Original Flathead: 1953 Ford Ranch Wagon

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Station wagons are a hot ticket in the classic market, and this trend shows no signs of changing. Many people buy a newer wagon as an alternative to a van or an SUV, but wagons like this 1953 Ford Ranch Wagon are more suited to people seeking a practical weekend motoring experience. It looks like a solid and clean survivor that features its original and healthy flathead V8 under the hood. Someone needs to give it a new home, so the owner has listed it for sale here on eBay. The Wagon is located in Bremen, Georgia, and while the owner has set the BIN at $17,500, he leaves the option to make an offer. I have to say a big thank you to Barn Finder Larry D for referring this tidy survivor to us.

The more that I look at this Ranch Wagon, the more that I find to like. I’m not sure if its Glacier Blue paint is original, but it holds an impressive shine for a vehicle with nearly seven decades under its belt. When we look at the steel hiding below that paint, the news remains just as positive. There might be the occasional mark or bruise, but there’s nothing that would be considered out of place in a survivor of this type. The other thing that this classic lacks are significant rust issues. I believe that there might be one older and quite solid patch in the floor, but that’s all that I can find. The rest of the floors and the frame show little beyond some surface corrosion, while the panels are spotless. The glass is in good order, with no marks or cracks. The owner admits that the bumpers would benefit from a trip to the platers, but the remaining trim has survived in remarkable condition.

There’s no question that Ford’s mighty 239ci flathead V8 was a great motor, which is what we find hiding under the hood of this Ranch Wagon. It should be producing 110hp, which finds its way to the rear wheels via a three-speed manual transmission. While the ¼-mile ET of 20.5 seconds might not sound particularly impressive, it’s worth noting that this is a six-seat family wagon that rolled off the line in 1953. When you place the figure in that perspective, it suddenly looks far better. The Ranch Wagon’s engine bay presents pretty well for a vehicle of this age, and it seems that appearances aren’t deceptive. The flathead runs well, and the transmission shifts smoothly. The owner admits that the whitewall tires are now rotted, and he advises that these should be changed before the buyer undertakes any serious journeys. Beyond that, this old Ford seems to need little.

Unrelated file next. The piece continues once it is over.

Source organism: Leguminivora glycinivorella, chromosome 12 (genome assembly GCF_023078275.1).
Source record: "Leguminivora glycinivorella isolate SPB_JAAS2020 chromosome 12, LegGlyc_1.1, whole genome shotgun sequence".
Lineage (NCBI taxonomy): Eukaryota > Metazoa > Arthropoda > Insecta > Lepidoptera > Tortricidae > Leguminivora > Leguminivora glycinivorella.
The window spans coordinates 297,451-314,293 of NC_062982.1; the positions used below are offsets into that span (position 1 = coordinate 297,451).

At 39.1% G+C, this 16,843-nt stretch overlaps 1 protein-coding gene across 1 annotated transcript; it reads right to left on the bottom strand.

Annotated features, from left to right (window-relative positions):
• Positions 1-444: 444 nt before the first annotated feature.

The Ranch Wagon’s interior seems to continue the “tidy survivor” theme. The only functional fault that the owner identifies is an inoperative fuel gauge. He says the tank looks new, so it could be a fault with the sender unit or wiring. The electrical circuits for these are about as simple as they come, so tracing the problem should not be difficult. The seat upholstery is in excellent condition, with no wear or physical damage. The same is true of the headliner, while the carpet and door trims look excellent. The dash is crisp and clean, and even the factory radio operates as it should. If the buyer fixes the fuel gauge, this old girl is ready to go.